Drew Brees could use more involvement from Deonte Harris against a strong pass rush. Tampa applied pressure on 28.8% of Taylor Heinicke’s dropbacks last week. Michael Thomas scored the touchdown, but his 17.9% target share was matched by both Deonte Harris (and Jared Cook). Harris was the only other receiver besides Thomas to earn targets at all three levels of the field. His speed was clearly an asset as 59 of his 83 yards were gained after the catch. Tampa’s secondary is already suspect after surrendering 306 yards to Heinicke the previous week. Harris only saw a 29% snap share due to his special team’s usage but that should change given his performance in the Wildcard Round.
Bounce-back Candidate for 2021
It’s never too early to start looking at 2021 player values. I’ll be one of the first people to sign up for a 2021 best-ball draft and I’m looking for bounce-back candidates that may be underpriced. While we don’t have ADP, I’ll be looking at least one possible bounce-back player for next season to monitor as mock drafts start to happen.
Clyde Edwards-Helaire, Chiefs
Edwards-Helaire’s college resume, draft capital, and landing spot fueled his first-round ADP after Damien Williams’ opt-out decision. But a RB22 finish in PPR leagues won’t cut it. I’m still intrigued as his situation will be one of the best in football.
For the third consecutive year, Kansas City finished Top 5 in offensive yards per drive and Top 6 in points per game. He also made some improvements as a runner. Edwards-Helaire started off the season with 43.7% success rate (runs with a neutral or positive impact on the Chiefs’ win percentage) over his first four games, but ended with a 49.1% success rate to end the season. However, his usage wasn’t what we expected.
Damien Williams’ absence was the key. The veteran was used as a featured piece of Kansas City’s passing attack in 2019 with 25.0% of his targets being 15 air yards or more. Williams’ average intended air yards per target were 8.0. Edwards-Helaire saw just one deep ball with 51.9% of his targets coming at or behind the LOS. Benjamin Solak noted that the LSU product would have been (and still could be) Andy Reid’s secret weapon, but his injury may force us to wait until 2021. Regardless, I’ll be looking to see where his ADP opens to start the 2021 offseason.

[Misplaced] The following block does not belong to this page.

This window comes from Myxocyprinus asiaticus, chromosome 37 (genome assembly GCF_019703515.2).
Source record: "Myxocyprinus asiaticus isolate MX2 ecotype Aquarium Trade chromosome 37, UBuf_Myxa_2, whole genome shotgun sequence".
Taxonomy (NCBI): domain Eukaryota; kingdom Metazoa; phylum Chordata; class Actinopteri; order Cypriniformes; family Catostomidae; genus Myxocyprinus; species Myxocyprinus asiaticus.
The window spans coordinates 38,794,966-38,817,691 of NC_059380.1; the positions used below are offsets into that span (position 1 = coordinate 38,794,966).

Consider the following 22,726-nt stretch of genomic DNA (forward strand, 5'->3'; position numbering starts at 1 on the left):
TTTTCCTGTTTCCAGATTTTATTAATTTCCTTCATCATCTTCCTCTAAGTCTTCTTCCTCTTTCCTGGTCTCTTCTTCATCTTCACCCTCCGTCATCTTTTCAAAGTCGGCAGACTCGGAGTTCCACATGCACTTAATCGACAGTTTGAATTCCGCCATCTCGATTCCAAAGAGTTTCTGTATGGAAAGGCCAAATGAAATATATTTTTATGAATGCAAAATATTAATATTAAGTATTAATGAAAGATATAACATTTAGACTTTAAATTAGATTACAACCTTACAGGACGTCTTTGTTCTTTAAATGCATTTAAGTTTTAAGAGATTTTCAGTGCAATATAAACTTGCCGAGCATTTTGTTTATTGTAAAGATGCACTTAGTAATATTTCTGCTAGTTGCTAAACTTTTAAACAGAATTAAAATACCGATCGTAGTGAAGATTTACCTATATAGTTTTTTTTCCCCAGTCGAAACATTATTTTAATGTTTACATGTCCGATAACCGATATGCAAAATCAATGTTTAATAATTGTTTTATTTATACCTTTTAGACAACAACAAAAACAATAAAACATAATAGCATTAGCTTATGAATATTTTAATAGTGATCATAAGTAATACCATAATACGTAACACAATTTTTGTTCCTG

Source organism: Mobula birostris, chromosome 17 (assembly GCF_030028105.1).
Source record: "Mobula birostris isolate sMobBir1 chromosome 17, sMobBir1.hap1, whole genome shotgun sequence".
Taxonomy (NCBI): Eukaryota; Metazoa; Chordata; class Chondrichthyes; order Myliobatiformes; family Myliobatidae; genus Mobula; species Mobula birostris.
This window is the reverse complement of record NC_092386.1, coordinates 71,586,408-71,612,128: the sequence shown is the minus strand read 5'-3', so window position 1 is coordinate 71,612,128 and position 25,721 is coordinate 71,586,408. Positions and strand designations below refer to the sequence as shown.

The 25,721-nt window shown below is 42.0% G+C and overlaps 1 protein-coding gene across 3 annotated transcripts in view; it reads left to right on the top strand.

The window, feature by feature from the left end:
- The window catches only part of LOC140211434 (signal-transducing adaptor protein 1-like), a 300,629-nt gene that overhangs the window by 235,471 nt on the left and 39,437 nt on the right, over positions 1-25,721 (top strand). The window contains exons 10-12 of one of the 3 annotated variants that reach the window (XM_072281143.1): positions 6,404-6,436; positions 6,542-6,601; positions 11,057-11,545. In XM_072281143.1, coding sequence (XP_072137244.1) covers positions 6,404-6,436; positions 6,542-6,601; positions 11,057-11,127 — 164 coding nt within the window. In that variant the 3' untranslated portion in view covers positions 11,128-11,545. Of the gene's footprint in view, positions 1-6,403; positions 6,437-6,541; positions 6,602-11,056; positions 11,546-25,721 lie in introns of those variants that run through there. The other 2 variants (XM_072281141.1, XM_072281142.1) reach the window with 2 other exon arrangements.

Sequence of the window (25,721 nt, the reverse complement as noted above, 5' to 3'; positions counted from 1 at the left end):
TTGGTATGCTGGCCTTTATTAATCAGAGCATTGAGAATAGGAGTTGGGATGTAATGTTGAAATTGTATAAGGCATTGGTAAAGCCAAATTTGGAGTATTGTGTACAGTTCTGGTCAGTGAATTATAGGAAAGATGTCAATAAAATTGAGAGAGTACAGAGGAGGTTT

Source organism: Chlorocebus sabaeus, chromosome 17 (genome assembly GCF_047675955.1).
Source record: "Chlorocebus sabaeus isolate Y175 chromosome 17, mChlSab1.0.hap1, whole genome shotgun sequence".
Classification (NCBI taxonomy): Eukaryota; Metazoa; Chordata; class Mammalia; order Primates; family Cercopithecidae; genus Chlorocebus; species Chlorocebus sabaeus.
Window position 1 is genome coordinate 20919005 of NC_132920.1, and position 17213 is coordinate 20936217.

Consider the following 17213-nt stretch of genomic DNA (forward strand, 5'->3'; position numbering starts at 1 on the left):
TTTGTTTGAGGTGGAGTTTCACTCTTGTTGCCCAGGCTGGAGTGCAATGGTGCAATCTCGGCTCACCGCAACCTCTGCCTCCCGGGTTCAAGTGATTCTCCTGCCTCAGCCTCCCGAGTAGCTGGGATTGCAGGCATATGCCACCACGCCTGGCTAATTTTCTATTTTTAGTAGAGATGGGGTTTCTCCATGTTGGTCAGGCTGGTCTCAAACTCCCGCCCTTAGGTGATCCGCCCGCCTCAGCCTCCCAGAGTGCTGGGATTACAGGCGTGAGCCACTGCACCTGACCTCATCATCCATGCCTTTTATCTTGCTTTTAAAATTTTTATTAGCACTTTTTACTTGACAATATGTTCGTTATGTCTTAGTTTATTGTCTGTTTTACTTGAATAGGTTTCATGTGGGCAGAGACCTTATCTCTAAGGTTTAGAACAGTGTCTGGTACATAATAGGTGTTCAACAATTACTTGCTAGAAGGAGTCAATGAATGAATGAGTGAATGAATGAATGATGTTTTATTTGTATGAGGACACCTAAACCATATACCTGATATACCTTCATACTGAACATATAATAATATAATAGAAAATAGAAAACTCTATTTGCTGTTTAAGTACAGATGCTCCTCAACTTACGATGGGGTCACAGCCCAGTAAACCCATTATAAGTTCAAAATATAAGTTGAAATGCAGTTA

Divisional Round Injury Slants
John Wolford (Neck) and Cooper Kupp (knee) were both absent from practice on Wednesday. Wolford is still recovering from the stinger that resulted in a hospital visit and his status is uncertain ahead of Saturday’s game. Kupp is considered ‘day-to-day’ after he left the game late in the fourth quarter under his own power. Goff is practicing in full which takes the pressure off of Wolford’s return, but the loss of Kupp will force some adjustments within the Rams’ offensive game plan.
Sammy Watkins remains out of practice since suffering a calf injury in Week 16. Mecole Hardman and Demarcus Robinson benefit from Watkins’ absence, but Kansas City could use the depth during the playoffs. But they may get some help as Clyde Edwards-Helaire returned to practice after an awkward tackle ended his rookie season back in Week 15. Andy Reid hasn’t confirmed the rookie will be available on Sunday, but this is a positive first step.